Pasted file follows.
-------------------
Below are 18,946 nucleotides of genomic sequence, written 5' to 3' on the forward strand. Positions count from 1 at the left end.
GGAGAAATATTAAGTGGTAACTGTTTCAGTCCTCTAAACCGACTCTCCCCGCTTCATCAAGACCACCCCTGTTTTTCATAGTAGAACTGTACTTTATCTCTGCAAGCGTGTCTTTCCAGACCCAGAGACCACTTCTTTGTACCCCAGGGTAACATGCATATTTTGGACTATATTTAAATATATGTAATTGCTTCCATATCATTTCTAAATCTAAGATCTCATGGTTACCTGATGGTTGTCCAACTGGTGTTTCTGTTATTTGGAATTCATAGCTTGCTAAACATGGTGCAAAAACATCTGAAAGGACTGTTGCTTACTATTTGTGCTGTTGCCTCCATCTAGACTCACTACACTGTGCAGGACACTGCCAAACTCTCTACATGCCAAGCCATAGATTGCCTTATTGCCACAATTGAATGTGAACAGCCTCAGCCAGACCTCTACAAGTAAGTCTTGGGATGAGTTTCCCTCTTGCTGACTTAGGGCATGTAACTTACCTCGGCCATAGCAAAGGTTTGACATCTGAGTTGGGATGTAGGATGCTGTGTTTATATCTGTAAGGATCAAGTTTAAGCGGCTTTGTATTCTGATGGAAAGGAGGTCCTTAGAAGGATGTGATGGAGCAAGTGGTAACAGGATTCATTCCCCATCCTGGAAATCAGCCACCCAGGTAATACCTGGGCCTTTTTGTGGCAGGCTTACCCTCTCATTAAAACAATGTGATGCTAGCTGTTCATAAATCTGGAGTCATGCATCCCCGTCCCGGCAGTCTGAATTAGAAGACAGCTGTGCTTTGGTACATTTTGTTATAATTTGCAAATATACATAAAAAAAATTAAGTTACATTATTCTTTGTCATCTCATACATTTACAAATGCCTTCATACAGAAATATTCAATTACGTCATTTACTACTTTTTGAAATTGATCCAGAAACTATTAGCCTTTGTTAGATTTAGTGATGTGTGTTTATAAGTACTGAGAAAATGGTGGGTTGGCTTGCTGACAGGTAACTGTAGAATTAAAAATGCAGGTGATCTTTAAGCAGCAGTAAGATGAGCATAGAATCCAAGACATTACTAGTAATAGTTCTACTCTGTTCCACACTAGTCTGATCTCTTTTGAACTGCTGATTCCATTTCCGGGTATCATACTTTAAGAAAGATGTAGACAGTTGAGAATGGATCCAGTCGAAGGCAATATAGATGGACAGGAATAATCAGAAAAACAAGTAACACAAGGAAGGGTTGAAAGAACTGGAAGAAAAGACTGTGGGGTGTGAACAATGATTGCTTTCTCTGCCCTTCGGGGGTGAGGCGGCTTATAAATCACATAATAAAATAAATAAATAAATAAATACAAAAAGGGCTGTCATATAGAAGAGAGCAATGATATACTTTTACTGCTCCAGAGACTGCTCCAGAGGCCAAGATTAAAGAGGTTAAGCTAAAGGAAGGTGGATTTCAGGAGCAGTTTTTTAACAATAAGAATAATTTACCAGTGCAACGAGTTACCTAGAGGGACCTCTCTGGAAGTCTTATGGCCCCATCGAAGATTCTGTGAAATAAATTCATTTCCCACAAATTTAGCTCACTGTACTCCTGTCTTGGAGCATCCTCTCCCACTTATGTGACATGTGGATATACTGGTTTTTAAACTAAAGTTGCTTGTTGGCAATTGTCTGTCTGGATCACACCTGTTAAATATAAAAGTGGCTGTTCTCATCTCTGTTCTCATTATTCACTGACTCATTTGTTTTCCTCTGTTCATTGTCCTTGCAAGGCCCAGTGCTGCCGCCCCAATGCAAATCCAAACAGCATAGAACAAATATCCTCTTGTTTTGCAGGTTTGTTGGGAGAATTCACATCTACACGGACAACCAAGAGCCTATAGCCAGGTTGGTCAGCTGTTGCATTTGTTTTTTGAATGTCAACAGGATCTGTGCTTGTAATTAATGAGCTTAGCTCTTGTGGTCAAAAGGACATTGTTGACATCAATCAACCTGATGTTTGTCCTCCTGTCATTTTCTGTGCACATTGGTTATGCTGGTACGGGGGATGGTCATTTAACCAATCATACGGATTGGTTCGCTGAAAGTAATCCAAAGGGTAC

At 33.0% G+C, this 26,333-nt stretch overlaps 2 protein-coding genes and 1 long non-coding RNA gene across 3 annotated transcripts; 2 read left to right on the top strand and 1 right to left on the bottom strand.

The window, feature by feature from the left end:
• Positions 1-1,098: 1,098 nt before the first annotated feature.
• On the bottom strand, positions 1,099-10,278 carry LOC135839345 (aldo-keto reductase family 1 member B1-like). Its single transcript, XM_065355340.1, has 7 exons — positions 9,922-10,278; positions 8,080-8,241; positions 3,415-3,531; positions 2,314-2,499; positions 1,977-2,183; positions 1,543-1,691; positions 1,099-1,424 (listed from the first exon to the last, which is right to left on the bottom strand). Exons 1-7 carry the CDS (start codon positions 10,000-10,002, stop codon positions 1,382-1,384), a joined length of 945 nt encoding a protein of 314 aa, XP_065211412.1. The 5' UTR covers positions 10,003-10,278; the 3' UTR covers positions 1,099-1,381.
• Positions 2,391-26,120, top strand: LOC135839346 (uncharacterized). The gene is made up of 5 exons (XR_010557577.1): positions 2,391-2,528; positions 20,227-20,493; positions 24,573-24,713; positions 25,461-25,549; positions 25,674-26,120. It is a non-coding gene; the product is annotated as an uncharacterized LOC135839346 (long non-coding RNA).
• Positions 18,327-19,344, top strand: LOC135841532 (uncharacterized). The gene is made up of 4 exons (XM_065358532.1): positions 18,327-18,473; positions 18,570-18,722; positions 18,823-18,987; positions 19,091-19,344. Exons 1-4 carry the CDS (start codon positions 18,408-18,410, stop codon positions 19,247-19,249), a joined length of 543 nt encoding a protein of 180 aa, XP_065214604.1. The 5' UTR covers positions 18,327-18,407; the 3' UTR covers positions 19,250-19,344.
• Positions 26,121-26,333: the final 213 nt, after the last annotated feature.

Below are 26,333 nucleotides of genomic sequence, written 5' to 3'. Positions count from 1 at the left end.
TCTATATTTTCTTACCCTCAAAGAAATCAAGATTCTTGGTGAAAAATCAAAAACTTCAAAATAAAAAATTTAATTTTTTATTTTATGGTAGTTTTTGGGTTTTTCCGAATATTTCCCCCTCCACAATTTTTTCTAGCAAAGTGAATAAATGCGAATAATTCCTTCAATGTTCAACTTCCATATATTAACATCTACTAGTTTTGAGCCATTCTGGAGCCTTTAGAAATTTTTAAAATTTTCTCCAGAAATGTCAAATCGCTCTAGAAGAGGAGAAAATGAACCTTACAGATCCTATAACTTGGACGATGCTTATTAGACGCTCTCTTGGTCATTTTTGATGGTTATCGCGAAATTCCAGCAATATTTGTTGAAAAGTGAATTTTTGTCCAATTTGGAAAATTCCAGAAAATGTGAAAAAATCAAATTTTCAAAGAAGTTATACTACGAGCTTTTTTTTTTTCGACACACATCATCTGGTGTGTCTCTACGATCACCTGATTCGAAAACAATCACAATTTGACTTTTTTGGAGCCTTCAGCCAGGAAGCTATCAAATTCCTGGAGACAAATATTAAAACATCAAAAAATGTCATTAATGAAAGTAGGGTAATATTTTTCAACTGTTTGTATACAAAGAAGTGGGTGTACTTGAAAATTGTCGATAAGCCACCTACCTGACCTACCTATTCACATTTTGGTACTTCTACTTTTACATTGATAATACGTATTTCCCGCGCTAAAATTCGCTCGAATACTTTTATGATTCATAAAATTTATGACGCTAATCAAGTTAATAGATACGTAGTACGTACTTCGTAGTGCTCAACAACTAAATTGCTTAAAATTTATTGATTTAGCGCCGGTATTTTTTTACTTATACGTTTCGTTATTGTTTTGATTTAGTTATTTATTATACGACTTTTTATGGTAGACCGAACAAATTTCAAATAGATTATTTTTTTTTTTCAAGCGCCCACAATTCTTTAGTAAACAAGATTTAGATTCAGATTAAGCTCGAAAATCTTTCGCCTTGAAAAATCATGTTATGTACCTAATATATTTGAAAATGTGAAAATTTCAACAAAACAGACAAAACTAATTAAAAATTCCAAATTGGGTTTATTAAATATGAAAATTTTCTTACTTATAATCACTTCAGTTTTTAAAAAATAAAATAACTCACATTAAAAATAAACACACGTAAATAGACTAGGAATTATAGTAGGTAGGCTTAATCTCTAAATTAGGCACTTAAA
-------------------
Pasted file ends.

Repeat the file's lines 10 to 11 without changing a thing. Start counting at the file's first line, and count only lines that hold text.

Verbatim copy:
Below are 26,333 nucleotides of genomic sequence, written 5' to 3'. Positions count from 1 at the left end.
TCTATATTTTCTTACCCTCAAAGAAATCAAGATTCTTGGTGAAAAATCAAAAACTTCAAAATAAAAAATTTAATTTTTTATTTTATGGTAGTTTTTGGGTTTTTCCGAATATTTCCCCCTCCACAATTTTTTCTAGCAAAGTGAATAAATGCGAATAATTCCTTCAATGTTCAACTTCCATATATTAACATCTACTAGTTTTGAGCCATTCTGGAGCCTTTAGAAATTTTTAAAATTTTCTCCAGAAATGTCAAATCGCTCTAGAAGAGGAGAAAATGAACCTTACAGATCCTATAACTTGGACGATGCTTATTAGACGCTCTCTTGGTCATTTTTGATGGTTATCGCGAAATTCCAGCAATATTTGTTGAAAAGTGAATTTTTGTCCAATTTGGAAAATTCCAGAAAATGTGAAAAAATCAAATTTTCAAAGAAGTTATACTACGAGCTTTTTTTTTTTCGACACACATCATCTGGTGTGTCTCTACGATCACCTGATTCGAAAACAATCACAATTTGACTTTTTTGGAGCCTTCAGCCAGGAAGCTATCAAATTCCTGGAGACAAATATTAAAACATCAAAAAATGTCATTAATGAAAGTAGGGTAATATTTTTCAACTGTTTGTATACAAAGAAGTGGGTGTACTTGAAAATTGTCGATAAGCCACCTACCTGACCTACCTATTCACATTTTGGTACTTCTACTTTTACATTGATAATACGTATTTCCCGCGCTAAAATTCGCTCGAATACTTTTATGATTCATAAAATTTATGACGCTAATCAAGTTAATAGATACGTAGTACGTACTTCGTAGTGCTCAACAACTAAATTGCTTAAAATTTATTGATTTAGCGCCGGTATTTTTTTACTTATACGTTTCGTTATTGTTTTGATTTAGTTATTTATTATACGACTTTTTATGGTAGACCGAACAAATTTCAAATAGATTATTTTTTTTTTTCAAGCGCCCACAATTCTTTAGTAAACAAGATTTAGATTCAGATTAAGCTCGAAAATCTTTCGCCTTGAAAAATCATGTTATGTACCTAATATATTTGAAAATGTGAAAATTTCAACAAAACAGACAAAACTAATTAAAAATTCCAAATTGGGTTTATTAAATATGAAAATTTTCTTACTTATAATCACTTCAGTTTTTAAAAAATAAAATAACTCACATTAAAAATAAACACACGTAAATAGACTAGGAATTATAGTAGGTAGGCTTAATCTCTAAATTAGGCACTTAAA